In my previous post I spoke of a leading Context Group scholar, Bruce Malina, who has a particular interest in understanding the New Testament through the minds of first or second century readers. The first chapter of On the Genre and Message of Revelation addresses at length the problem of reading the book of Revelation with modern assumptions and with only limited awareness of the thought-world of its original readers.

A striking illustration of this appears on page 104:

To call the Messiah “the light of the world” or to designate him as leader at the head of the periodic changes of the universe in the form of the constellation Aries would not be very different things.

In all my years of church attendance and piously motivated Bible study I never once thought to associate the image of “light of the world” with a heavenly constellation known to us as a “ram” (but as something slightly different in Jewish zodiacs of that time). But this is Malina’s point. In summing up his argument he writes:

In conclusion, we might note that astral lore was well known in the social world of our author.

So here is what Malina tells us about the cosmic lamb in Revelation against the background of ancient knowledge of astral lore. (I follow with Malina’s discussion of the place and purpose of literature like Revelation among the early Christians.) read more »

Born of a woman in heaven: cosmic origin of the Messiah

Blake's The Great Red Dragon and the Woman Clo...
Image via Wikipedia

Professor Bruce J. Malina, a leading scholar in the Context Group, has written a book on the genre and message of the book of Revelation in which he interprets it as an astral prophecy. This is from the dust jacket blurb of On The Genre And Message Of Revelation: Star Visions and Sky Journeys (1995):

As one of the pioneers of applying social criticism to the biblical text, author Bruce Malina has helped revolutionize the way we think about the text and our models for interpretation. Now in a compelling new study—and one that will surely be his most controversial—Malina offers a completely new lens for viewing the book of Revelation. Malina contends that John the Seer’s milieu was one of intense interest and fascination with the sky, especially with those “beings” in the sky—constellations, planets, comets, sun, moon, and zodiac—that controlled the destiny of the Earth and its inhabitants. He asserts that John has his own interpretation of the sky that follows not the Greco-Roman astrological myths but the Jewish and Christian story of God’s salvation in Messiah. John thus stands as an “astral prophet” who interprets the sky in accordance with what has taken place in Christ. This vibrant reading of Revelation is buttressed by innumerable ancient literary and archeological sources that demonstrate that John’s world was indeed one enamored with the sky and its significance for planet Earth.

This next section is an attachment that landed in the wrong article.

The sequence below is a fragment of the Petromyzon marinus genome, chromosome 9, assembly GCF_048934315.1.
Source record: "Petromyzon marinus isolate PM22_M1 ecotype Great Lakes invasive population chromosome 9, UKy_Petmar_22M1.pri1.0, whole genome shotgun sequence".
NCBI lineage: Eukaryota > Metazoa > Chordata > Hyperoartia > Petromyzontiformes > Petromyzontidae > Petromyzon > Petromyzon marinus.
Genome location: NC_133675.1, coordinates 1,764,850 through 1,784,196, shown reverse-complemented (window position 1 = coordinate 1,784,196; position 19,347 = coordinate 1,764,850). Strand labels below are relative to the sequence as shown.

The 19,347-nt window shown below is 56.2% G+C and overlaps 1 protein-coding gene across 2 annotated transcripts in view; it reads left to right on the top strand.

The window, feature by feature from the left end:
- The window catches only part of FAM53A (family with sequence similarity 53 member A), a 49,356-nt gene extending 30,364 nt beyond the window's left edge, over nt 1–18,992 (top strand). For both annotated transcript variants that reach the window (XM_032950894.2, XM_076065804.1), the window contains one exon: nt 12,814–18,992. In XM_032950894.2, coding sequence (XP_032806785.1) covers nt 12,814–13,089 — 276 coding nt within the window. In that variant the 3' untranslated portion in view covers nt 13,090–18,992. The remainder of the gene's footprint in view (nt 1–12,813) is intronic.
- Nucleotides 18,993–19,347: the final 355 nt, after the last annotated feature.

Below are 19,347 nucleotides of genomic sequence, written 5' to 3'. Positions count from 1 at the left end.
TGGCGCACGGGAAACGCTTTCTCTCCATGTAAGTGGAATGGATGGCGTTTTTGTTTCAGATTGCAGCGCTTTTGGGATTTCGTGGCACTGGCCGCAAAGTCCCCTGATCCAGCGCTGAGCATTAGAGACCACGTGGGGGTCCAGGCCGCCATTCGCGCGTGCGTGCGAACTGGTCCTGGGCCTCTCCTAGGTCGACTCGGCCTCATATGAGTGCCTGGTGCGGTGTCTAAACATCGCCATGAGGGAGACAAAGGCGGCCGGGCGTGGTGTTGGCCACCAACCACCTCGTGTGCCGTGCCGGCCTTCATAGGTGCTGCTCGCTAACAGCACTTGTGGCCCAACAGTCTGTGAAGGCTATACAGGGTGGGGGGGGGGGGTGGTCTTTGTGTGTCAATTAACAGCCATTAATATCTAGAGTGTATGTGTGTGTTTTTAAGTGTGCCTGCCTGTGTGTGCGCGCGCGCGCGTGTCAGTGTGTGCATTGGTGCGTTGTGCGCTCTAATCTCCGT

According to Revelation 4:1, John the Seer looks in the sky and observes an “open door.” Then the “first voice” invites John “up” to the heavens to witness what must take place. “In the spirit,” John describes what he sees in the sky. Is John really looking at the sky? . . . . . . Is John the Seer’s language of special numbers, brilliant colors, heavenly thrones, elders, angels, sun, moon, and stars more in keeping with descriptions of the sky than with apocalyptic visions? Bruce Malina thinks so, and he builds an unusually impressive case that will surely stir the interpretive waters surrounding John’s Apocalypse. On the Genre and Message of Revelation does what Bruce Malina has done so well for decades: he challenges Western readers to think like ancient Mediterraneans, to slough off biased, scientific presuppositions, and to explore the world of Jesus and his followers with a new map, one that leads to a richer understanding of the New Testament witness of Revelation.

Malina explains his view of the genre of Revelation: read more »